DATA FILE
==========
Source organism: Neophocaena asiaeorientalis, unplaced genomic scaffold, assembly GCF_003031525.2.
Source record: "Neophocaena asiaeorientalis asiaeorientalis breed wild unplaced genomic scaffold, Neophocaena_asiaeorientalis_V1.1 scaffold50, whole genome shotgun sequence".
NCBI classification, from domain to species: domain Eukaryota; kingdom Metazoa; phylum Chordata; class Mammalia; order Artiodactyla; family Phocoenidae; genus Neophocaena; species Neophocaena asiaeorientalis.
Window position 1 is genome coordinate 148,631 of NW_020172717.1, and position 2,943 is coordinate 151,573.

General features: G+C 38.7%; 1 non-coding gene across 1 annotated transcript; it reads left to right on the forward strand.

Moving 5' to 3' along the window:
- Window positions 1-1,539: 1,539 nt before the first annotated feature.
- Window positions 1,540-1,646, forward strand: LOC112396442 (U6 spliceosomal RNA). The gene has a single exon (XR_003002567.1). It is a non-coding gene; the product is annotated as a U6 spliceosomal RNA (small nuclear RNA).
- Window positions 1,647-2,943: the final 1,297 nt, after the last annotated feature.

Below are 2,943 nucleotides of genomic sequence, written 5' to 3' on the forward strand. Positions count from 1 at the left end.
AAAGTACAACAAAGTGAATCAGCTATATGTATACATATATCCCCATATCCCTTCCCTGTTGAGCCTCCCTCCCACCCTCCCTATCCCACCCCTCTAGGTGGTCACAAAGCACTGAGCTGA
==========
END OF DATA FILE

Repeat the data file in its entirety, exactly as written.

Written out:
Source organism: Neophocaena asiaeorientalis, unplaced genomic scaffold, assembly GCF_003031525.2.
Source record: "Neophocaena asiaeorientalis asiaeorientalis breed wild unplaced genomic scaffold, Neophocaena_asiaeorientalis_V1.1 scaffold50, whole genome shotgun sequence".
NCBI classification, from domain to species: domain Eukaryota; kingdom Metazoa; phylum Chordata; class Mammalia; order Artiodactyla; family Phocoenidae; genus Neophocaena; species Neophocaena asiaeorientalis.
Window position 1 is genome coordinate 148,631 of NW_020172717.1, and position 2,943 is coordinate 151,573.

General features: G+C 38.7%; 1 non-coding gene across 1 annotated transcript; it reads left to right on the forward strand.

Moving 5' to 3' along the window:
- Window positions 1-1,539: 1,539 nt before the first annotated feature.
- Window positions 1,540-1,646, forward strand: LOC112396442 (U6 spliceosomal RNA). The gene has a single exon (XR_003002567.1). It is a non-coding gene; the product is annotated as a U6 spliceosomal RNA (small nuclear RNA).
- Window positions 1,647-2,943: the final 1,297 nt, after the last annotated feature.

Below are 2,943 nucleotides of genomic sequence, written 5' to 3' on the forward strand. Positions count from 1 at the left end.
AAAGTACAACAAAGTGAATCAGCTATATGTATACATATATCCCCATATCCCTTCCCTGTTGAGCCTCCCTCCCACCCTCCCTATCCCACCCCTCTAGGTGGTCACAAAGCACTGAGCTGA